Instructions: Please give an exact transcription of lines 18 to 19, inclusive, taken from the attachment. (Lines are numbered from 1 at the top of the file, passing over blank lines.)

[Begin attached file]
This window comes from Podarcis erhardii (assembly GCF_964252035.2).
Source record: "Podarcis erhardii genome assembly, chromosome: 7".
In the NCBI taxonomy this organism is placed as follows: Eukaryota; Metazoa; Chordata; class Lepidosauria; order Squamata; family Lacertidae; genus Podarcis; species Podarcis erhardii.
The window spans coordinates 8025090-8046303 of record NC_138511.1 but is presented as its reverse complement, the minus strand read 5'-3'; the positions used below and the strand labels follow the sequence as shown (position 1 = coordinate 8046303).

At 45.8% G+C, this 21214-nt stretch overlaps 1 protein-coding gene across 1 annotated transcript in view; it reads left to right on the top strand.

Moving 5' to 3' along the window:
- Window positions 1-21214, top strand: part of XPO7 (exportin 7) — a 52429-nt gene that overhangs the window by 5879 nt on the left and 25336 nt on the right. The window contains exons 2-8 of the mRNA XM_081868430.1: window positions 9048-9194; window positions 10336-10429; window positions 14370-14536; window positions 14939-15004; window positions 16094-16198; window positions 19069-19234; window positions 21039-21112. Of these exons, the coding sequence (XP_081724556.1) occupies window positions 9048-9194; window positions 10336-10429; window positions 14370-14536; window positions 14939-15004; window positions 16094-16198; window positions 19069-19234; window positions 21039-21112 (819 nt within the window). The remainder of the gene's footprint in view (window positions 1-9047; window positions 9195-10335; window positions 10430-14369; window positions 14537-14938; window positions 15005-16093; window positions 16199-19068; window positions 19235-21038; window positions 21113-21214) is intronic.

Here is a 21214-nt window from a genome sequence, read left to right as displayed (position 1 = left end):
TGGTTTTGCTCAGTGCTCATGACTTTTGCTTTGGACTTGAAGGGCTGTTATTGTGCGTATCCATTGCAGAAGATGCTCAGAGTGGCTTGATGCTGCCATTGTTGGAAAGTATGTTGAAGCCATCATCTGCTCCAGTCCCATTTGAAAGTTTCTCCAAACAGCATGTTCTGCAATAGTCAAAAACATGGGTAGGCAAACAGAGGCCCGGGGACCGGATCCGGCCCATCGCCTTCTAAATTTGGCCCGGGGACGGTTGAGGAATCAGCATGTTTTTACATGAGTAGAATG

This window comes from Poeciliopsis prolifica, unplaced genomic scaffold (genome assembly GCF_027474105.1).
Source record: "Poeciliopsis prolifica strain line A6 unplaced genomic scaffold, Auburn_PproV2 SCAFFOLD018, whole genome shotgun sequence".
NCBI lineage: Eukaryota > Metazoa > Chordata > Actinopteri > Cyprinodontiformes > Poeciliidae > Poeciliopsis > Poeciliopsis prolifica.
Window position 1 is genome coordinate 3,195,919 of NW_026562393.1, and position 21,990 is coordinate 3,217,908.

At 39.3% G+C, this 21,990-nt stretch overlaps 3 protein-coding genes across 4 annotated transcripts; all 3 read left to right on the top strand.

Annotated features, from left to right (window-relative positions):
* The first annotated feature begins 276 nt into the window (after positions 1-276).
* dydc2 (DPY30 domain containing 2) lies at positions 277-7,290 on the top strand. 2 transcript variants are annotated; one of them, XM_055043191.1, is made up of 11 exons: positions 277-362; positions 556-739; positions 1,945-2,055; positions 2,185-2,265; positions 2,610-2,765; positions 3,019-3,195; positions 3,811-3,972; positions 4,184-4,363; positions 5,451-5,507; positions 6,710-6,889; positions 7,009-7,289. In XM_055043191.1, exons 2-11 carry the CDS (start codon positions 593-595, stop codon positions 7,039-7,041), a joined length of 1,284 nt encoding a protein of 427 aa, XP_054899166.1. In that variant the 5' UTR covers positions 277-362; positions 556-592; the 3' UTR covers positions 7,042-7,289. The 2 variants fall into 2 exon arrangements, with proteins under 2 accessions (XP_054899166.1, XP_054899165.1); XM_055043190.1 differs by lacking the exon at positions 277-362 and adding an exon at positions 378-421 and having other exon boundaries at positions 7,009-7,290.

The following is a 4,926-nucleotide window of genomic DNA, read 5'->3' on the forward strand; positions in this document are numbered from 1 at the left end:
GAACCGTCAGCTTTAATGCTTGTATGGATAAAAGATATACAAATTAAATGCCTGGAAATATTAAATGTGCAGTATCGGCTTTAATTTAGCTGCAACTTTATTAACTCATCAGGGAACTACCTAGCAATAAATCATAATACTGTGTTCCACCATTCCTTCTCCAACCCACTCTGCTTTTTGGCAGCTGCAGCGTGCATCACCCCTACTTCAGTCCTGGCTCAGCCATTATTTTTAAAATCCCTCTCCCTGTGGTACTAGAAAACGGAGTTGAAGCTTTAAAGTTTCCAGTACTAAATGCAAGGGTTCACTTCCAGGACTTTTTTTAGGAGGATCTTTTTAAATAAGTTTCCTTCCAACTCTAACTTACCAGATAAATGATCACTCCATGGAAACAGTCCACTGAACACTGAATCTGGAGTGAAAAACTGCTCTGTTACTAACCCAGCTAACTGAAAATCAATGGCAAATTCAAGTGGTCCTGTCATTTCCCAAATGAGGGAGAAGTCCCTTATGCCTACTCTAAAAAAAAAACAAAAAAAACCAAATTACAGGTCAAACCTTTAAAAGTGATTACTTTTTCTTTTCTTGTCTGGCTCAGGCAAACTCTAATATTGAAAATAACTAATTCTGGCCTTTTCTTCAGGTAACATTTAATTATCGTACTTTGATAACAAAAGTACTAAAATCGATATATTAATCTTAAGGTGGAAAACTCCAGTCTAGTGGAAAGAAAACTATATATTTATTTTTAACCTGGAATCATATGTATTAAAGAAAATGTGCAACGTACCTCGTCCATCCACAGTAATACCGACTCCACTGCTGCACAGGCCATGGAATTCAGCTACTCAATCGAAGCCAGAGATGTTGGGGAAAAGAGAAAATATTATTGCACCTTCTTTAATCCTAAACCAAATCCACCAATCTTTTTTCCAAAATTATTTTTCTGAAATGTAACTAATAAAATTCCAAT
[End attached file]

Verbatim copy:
The following is a 4,926-nucleotide window of genomic DNA, read 5'->3' on the forward strand; positions in this document are numbered from 1 at the left end:
GAACCGTCAGCTTTAATGCTTGTATGGATAAAAGATATACAAATTAAATGCCTGGAAATATTAAATGTGCAGTATCGGCTTTAATTTAGCTGCAACTTTATTAACTCATCAGGGAACTACCTAGCAATAAATCATAATACTGTGTTCCACCATTCCTTCTCCAACCCACTCTGCTTTTTGGCAGCTGCAGCGTGCATCACCCCTACTTCAGTCCTGGCTCAGCCATTATTTTTAAAATCCCTCTCCCTGTGGTACTAGAAAACGGAGTTGAAGCTTTAAAGTTTCCAGTACTAAATGCAAGGGTTCACTTCCAGGACTTTTTTTAGGAGGATCTTTTTAAATAAGTTTCCTTCCAACTCTAACTTACCAGATAAATGATCACTCCATGGAAACAGTCCACTGAACACTGAATCTGGAGTGAAAAACTGCTCTGTTACTAACCCAGCTAACTGAAAATCAATGGCAAATTCAAGTGGTCCTGTCATTTCCCAAATGAGGGAGAAGTCCCTTATGCCTACTCTAAAAAAAAAACAAAAAAAACCAAATTACAGGTCAAACCTTTAAAAGTGATTACTTTTTCTTTTCTTGTCTGGCTCAGGCAAACTCTAATATTGAAAATAACTAATTCTGGCCTTTTCTTCAGGTAACATTTAATTATCGTACTTTGATAACAAAAGTACTAAAATCGATATATTAATCTTAAGGTGGAAAACTCCAGTCTAGTGGAAAGAAAACTATATATTTATTTTTAACCTGGAATCATATGTATTAAAGAAAATGTGCAACGTACCTCGTCCATCCACAGTAATACCGACTCCACTGCTGCACAGGCCATGGAATTCAGCTACTCAATCGAAGCCAGAGATGTTGGGGAAAAGAGAAAATATTATTGCACCTTCTTTAATCCTAAACCAAATCCACCAATCTTTTTTCCAAAATTATTTTTCTGAAATGTAACTAATAAAATTCCAAT